The report finds the oil and gas majors are involved in over 200 expansion projects on track for approval from 2022 through 2025. If they go forward, these companies’ investments could create an additional 8.6 billion tonnes (Gt) of carbon pollution – equivalent to the lifetime emissions of 77 new coal power plants.
Despite an array of new ‘net zero’ pledges released in the past two years, the climate promises of major U.S. and European oil and gas companies still fail to meet the bare minimum for alignment with the Paris Agreement, according to a new study.
The American Petroleum Industry’s greenhouse gas reporting template obscures the U.S. oil & gas industry’s massive responsibility for the climate crisis.
More than 500 organizations called on policymakers in the U.S. and Canada to reject Carbon Capture and Storage (CCS) as a dangerous distraction and to end the “carbon capture of climate policy.”
Five decades on from the first CCS project, the technology remains riddled with problems, unproven at scale, and not fit for purpose. It is beyond time to focus on the real solutions to the climate crisis and injustice that the fossil fuel industry has wrought. Neither CO2-rich gas or LNG qualify.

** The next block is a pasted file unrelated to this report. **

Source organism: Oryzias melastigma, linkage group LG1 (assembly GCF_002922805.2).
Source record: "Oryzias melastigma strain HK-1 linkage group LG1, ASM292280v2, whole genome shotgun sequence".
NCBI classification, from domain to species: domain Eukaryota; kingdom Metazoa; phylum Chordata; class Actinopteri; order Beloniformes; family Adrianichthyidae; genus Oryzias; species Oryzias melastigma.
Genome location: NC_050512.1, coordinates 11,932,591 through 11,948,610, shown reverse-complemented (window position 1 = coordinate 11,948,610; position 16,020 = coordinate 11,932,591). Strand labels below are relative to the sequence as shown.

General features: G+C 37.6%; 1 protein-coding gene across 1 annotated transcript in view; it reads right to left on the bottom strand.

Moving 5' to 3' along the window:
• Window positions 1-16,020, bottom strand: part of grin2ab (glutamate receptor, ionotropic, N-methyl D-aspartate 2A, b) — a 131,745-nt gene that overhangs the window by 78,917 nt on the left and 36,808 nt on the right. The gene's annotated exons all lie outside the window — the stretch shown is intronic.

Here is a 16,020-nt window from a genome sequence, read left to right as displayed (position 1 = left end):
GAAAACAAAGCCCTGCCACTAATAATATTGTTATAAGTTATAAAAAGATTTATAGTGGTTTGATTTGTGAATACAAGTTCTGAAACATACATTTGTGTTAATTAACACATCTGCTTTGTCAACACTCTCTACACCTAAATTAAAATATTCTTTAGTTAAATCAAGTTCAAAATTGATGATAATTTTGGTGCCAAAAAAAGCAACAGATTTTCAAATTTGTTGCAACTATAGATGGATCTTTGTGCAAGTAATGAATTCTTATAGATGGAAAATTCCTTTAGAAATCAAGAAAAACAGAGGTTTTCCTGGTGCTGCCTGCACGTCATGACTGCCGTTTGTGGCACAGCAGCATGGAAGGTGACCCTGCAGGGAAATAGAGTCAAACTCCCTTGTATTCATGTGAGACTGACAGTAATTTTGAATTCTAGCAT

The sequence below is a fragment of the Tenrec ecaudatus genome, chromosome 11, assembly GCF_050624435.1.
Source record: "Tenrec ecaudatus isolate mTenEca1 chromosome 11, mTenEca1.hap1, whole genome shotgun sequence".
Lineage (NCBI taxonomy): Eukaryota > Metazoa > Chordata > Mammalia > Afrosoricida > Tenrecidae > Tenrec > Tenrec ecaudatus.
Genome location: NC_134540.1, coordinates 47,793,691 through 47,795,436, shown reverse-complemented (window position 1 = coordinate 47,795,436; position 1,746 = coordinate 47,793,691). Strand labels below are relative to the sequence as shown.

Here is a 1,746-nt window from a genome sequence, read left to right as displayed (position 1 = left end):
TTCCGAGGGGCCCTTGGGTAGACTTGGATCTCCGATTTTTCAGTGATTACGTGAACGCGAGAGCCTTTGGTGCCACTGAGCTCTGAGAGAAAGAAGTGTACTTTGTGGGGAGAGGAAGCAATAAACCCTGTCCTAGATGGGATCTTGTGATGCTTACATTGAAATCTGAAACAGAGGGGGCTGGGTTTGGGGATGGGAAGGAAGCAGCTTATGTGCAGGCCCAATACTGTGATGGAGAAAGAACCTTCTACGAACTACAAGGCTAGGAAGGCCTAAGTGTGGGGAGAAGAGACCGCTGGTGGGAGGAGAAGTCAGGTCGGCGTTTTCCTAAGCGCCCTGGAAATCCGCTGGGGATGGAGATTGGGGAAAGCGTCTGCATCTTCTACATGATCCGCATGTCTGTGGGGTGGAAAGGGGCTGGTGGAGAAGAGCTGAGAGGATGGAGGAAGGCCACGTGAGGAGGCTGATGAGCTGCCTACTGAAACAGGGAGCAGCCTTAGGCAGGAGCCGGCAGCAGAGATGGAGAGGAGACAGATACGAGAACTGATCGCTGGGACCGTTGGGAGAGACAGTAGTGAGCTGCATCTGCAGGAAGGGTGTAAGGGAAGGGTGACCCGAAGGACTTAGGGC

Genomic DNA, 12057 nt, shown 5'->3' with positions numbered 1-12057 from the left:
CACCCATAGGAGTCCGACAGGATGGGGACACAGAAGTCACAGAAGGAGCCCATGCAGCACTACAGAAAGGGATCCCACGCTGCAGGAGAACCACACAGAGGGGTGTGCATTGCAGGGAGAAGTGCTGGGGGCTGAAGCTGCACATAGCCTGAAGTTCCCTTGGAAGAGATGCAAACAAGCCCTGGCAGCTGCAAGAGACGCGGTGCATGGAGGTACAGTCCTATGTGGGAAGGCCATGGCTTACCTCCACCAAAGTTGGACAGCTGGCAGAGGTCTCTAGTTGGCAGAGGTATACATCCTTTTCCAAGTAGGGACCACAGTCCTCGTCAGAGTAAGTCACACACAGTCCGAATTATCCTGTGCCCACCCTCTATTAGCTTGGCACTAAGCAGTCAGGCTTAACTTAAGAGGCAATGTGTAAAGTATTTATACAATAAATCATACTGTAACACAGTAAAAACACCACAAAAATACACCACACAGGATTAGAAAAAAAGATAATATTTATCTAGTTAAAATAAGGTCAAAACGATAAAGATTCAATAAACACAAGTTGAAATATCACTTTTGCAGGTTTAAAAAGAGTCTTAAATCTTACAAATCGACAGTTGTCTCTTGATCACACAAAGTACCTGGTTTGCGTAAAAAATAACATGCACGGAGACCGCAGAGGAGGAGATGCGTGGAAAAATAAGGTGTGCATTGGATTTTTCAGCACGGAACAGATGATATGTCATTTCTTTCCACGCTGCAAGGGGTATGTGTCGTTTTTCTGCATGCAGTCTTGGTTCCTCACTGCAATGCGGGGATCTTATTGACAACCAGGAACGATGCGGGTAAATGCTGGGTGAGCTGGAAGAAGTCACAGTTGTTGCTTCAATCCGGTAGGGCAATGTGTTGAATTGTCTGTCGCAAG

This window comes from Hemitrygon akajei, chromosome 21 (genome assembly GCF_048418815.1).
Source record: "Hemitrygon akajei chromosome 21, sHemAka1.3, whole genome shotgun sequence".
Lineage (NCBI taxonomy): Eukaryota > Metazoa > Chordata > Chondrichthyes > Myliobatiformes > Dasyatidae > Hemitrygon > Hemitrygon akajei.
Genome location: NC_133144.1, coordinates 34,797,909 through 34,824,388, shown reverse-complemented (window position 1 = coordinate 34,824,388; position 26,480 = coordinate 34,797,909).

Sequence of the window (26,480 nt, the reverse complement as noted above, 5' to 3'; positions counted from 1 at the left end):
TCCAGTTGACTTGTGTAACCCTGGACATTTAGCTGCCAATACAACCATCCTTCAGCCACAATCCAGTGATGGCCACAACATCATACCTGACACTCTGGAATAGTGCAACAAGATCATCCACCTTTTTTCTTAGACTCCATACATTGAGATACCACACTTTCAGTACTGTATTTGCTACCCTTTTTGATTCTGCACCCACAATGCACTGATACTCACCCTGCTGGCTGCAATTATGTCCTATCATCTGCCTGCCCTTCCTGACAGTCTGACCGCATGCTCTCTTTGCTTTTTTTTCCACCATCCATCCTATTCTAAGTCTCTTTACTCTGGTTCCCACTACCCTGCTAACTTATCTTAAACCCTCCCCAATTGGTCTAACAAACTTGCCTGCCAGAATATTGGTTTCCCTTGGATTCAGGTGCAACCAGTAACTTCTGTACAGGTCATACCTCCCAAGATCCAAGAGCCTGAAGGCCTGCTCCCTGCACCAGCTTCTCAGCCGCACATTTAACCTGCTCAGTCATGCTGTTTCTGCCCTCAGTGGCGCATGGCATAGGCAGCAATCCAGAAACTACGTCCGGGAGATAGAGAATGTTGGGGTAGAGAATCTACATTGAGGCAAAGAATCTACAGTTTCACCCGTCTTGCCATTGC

Last year, we rated ExxonMobil as “grossly insufficient” on all ten of the criteria. There are tiny steps forward in the new announcement, but nothing that changes any of our ten metrics from “grossly insufficient” to “insufficient,” let alone to even “partial alignment.”
Organizations from frontline communities – where Americans that are most impacted by climate change and the fossil fuel industry live – and organizations working in solidarity with them, are urging lawmakers to reject the FUTURE Act (S.1535) and the Carbon Capture Act (H.R.1379) – and to oppose its inclusion in a tax policy package.
More than 30 environmental, public health, consumer, and climate groups delivered a letter to members of Congress in opposition to the FUTURE Act (S.1535) and Carbon Capture Act (H.R.3761) – and any attempts in a tax policy package to extend or expand subsidies for enhanced oil production.
This analysis explores the oil production, carbon emissions, and taxpayer cost implications of the proposed changes to Section 45Q in the U.S. tax code in S.1535 and H.R.3761.
Communities in Houston, Florida, Louisiana, Puerto Rico, and California are just beginning the long road to recovery from disasters made worse by climate change. It would seem downright irresponsible to increase taxpayer handouts to spur fossil fuel production at a time like this. But that’s exactly what’s being proposed in Washington.